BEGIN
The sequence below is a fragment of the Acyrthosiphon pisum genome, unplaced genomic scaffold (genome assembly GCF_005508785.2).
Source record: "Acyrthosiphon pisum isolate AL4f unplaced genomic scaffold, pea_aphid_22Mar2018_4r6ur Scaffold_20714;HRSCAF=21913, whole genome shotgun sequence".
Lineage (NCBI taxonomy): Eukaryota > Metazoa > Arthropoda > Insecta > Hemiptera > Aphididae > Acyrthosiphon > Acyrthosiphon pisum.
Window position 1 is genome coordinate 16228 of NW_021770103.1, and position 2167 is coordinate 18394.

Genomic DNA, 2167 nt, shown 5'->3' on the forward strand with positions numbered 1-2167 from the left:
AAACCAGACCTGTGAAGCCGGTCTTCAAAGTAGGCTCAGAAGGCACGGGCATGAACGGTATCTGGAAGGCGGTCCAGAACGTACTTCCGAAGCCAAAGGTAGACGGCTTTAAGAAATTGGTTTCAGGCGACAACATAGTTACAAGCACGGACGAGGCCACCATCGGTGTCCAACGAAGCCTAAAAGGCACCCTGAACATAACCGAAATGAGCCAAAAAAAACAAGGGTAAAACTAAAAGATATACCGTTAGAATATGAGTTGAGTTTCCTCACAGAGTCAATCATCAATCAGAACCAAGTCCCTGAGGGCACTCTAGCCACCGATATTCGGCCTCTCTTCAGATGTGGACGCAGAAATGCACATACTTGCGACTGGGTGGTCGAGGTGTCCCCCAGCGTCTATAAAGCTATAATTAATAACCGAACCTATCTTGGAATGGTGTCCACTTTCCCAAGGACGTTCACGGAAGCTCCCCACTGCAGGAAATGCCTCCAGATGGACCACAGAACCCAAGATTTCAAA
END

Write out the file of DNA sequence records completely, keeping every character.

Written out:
The sequence below is a fragment of the Acyrthosiphon pisum genome, unplaced genomic scaffold (genome assembly GCF_005508785.2).
Source record: "Acyrthosiphon pisum isolate AL4f unplaced genomic scaffold, pea_aphid_22Mar2018_4r6ur Scaffold_20714;HRSCAF=21913, whole genome shotgun sequence".
Lineage (NCBI taxonomy): Eukaryota > Metazoa > Arthropoda > Insecta > Hemiptera > Aphididae > Acyrthosiphon > Acyrthosiphon pisum.
Window position 1 is genome coordinate 16228 of NW_021770103.1, and position 2167 is coordinate 18394.

Genomic DNA, 2167 nt, shown 5'->3' on the forward strand with positions numbered 1-2167 from the left:
AAACCAGACCTGTGAAGCCGGTCTTCAAAGTAGGCTCAGAAGGCACGGGCATGAACGGTATCTGGAAGGCGGTCCAGAACGTACTTCCGAAGCCAAAGGTAGACGGCTTTAAGAAATTGGTTTCAGGCGACAACATAGTTACAAGCACGGACGAGGCCACCATCGGTGTCCAACGAAGCCTAAAAGGCACCCTGAACATAACCGAAATGAGCCAAAAAAAACAAGGGTAAAACTAAAAGATATACCGTTAGAATATGAGTTGAGTTTCCTCACAGAGTCAATCATCAATCAGAACCAAGTCCCTGAGGGCACTCTAGCCACCGATATTCGGCCTCTCTTCAGATGTGGACGCAGAAATGCACATACTTGCGACTGGGTGGTCGAGGTGTCCCCCAGCGTCTATAAAGCTATAATTAATAACCGAACCTATCTTGGAATGGTGTCCACTTTCCCAAGGACGTTCACGGAAGCTCCCCACTGCAGGAAATGCCTCCAGATGGACCACAGAACCCAAGATTTCAAA